Russia withdraws its troops from key city as Ukrainian forces close in
Russia said Saturday it has withdrawn its troops from the once-occupied city of Lyman, as Ukraine’s eastern counteroffensive recaptures more territory.
Russia’s Tass and RIA news agencies, citing the Russian defense ministry, made the announcement.
Lyman is 160 kilometers (100 miles) southeast of Kharkiv, Ukraine’s second-largest city. Ukrainian forces had pushed across the Oskil River as part of a counteroffensive that saw Kyiv retake vast swathes of territory beginning in September.
Lyman, a key transportation hub, had been an important site in the Russian front line for both ground communications and logistics. Now with it gone, Ukraine can push further potentially into the occupied Luhansk region, which is one of four regions that Russia annexed Friday after an internationally criticized referendum vote at gunpoint.
THIS IS A BREAKING NEWS UPDATE. AP’s earlier story follows below.
Ukrainian forces encircled the strategic eastern city of Lyman on Saturday in a counteroffensive that has humiliated the Kremlin, while Russian bombardments intensified after Moscow illegally annexed a swath of Ukrainian territory in a sharp escalation of the war.
In the northeast, Ukrainian officials accused Russian forces of attacking a civilian evacuation convoy, killing 20 people including children. In the south, Ukraine’s nuclear power provider said Saturday that Russian forces blindfolded and detained the head of Europe’s largest nuclear plant.
The fighting comes at a pivotal moment in Russian President Vladimir Putin’s war. Facing Ukrainian gains on the battlefield — which he frames as a U.S.-orchestrated effort to destroy Russia — Putin this week heightened his threats of nuclear force and used his most aggressive, anti-Western rhetoric to date.
Despite Purtin’s land-grab Friday of four regions in Ukraine, Ukrainian President Volodymyr Zelenskyy and his military have vowed to keep on fighting to liberate the annexed regions and other Russian-occupied areas.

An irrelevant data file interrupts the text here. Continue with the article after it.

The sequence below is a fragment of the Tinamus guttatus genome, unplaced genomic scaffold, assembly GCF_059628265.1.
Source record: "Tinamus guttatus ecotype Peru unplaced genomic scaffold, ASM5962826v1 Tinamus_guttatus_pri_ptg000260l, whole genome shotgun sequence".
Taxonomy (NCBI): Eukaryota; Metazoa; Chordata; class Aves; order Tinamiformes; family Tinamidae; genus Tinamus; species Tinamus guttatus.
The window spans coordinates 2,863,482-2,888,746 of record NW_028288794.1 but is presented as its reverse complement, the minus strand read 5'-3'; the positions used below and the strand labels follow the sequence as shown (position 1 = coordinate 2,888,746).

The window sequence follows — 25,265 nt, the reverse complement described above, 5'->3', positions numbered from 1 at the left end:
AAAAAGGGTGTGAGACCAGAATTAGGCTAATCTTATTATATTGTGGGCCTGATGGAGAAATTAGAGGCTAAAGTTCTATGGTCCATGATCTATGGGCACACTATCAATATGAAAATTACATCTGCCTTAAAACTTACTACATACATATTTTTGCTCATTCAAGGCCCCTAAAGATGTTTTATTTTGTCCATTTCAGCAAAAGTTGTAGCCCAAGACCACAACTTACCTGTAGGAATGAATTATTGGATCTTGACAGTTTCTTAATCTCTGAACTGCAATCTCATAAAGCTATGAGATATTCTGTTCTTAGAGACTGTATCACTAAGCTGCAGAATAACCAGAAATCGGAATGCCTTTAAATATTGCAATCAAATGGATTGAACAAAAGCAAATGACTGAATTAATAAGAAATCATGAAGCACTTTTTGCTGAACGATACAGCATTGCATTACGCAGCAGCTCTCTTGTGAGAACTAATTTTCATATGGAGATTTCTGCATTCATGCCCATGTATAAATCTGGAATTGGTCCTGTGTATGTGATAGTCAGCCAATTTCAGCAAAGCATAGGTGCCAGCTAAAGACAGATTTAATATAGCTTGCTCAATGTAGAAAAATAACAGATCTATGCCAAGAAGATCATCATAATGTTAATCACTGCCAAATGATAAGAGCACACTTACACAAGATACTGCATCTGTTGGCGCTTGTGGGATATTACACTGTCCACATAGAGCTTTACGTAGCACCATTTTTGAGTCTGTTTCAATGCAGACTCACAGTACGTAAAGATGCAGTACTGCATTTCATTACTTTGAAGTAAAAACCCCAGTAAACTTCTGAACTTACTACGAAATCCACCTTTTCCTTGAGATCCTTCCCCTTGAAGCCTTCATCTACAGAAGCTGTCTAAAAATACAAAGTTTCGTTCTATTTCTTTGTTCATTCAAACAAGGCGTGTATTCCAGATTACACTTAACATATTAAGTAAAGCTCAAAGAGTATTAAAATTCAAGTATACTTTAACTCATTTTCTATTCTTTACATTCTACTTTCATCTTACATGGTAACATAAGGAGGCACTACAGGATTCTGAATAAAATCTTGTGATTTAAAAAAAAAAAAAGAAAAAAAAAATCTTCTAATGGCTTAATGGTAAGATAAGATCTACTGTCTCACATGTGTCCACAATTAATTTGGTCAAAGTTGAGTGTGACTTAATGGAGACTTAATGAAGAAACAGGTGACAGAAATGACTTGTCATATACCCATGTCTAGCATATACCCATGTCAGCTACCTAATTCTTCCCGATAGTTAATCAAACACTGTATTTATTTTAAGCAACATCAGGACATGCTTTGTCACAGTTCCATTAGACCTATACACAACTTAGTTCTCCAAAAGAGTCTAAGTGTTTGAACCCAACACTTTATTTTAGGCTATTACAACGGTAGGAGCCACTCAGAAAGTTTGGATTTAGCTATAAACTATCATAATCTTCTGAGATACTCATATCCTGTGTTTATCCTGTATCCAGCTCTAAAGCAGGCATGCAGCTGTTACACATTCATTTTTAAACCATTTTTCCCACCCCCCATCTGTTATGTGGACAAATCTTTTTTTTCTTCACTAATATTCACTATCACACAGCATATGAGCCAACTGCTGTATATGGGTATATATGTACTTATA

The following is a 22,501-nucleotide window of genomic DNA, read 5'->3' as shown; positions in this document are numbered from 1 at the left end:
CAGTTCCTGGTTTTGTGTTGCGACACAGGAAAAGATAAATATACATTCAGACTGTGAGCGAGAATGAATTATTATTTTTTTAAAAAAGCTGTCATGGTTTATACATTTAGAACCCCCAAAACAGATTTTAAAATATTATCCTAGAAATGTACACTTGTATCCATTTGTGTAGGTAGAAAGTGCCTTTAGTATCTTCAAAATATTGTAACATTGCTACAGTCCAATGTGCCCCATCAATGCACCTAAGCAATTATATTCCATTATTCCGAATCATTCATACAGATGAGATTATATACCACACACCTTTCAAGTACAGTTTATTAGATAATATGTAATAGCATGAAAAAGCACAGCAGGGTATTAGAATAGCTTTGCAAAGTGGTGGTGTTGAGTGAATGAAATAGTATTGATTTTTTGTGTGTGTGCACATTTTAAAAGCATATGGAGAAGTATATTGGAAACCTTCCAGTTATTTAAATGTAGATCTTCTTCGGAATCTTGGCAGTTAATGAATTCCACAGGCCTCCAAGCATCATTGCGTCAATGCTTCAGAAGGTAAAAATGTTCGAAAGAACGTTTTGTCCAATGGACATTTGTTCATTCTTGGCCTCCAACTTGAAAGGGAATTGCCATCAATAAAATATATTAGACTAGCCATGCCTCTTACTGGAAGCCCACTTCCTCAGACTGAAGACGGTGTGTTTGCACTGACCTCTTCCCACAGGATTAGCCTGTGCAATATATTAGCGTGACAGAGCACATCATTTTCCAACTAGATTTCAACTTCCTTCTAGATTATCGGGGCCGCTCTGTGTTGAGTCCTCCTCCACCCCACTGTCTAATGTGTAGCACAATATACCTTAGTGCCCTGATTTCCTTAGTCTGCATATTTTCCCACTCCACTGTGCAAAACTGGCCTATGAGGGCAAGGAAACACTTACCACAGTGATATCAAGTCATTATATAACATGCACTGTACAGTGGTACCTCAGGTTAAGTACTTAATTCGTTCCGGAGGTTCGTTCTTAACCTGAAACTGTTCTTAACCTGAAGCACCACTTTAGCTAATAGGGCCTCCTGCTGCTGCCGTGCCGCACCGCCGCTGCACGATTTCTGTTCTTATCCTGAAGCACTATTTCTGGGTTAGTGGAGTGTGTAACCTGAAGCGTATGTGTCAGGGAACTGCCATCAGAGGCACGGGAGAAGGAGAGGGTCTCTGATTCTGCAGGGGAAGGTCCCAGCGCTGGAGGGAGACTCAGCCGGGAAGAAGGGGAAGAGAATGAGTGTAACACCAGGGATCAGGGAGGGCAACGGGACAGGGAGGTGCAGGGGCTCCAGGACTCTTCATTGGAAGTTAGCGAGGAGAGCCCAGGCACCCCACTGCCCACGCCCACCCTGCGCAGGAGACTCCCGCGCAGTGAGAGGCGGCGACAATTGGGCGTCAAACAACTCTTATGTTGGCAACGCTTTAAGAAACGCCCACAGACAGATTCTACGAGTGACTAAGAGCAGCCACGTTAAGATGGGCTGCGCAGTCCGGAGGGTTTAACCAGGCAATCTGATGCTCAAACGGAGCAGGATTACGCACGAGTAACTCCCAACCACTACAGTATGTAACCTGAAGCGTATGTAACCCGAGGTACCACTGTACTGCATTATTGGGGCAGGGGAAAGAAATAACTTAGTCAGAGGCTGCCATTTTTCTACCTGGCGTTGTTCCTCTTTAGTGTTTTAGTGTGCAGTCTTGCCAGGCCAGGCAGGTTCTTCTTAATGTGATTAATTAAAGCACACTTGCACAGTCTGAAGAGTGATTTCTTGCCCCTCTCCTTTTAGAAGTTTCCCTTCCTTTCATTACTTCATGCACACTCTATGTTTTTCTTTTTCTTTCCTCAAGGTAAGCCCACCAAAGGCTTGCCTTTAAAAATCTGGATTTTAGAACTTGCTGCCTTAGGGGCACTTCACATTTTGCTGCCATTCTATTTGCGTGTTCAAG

Ukrainian officials said Saturday their forces had surrounded some 5,000 Russian forces who were trying to hold the eastern city of Lyman, which is located in Luhansk, one of the four annexed areas.
Andriy Yermak, Zelenskyy’s chief of staff, posted video online Saturday purporting to show Ukrainian soldiers at a monument on the outskirts of Lyman, waving a signed Ukrainian flag. It remained unclear whether Ukrainian forces have entered the city itself. Luhansk Gov. Serhiy Haidai claimed that all routes to resupply Russian forces in Lyman were blocked.
Russia has not confirmed that its forces were cut off, and Russian analysts had said Moscow was sending more troops to the area.
But the Institute for the Study of War, a Washington-based think tank, said Ukraine likely will retake Lyman in the coming days.
Citing Russian reports, the institute said it appeared Russian forces were retreating from Lyman, 160 kilometers (100 miles) southeast of Kharkiv, Ukraine’s second-largest city. That corresponds to online videos purportedly showing some Russian forces falling back.
Meanwhile Ukrainian authorities accuse Russian forces of targeting two humanitarian convoys in recent days, killing dozens of civilians.
On Saturday the governor of the Kharkiv region, Oleh Syniehubov, said 20 civilians were killed in an attack on a convoy of people trying to flee the Kupiansky district, calling it “cruelty that can’t be justified.”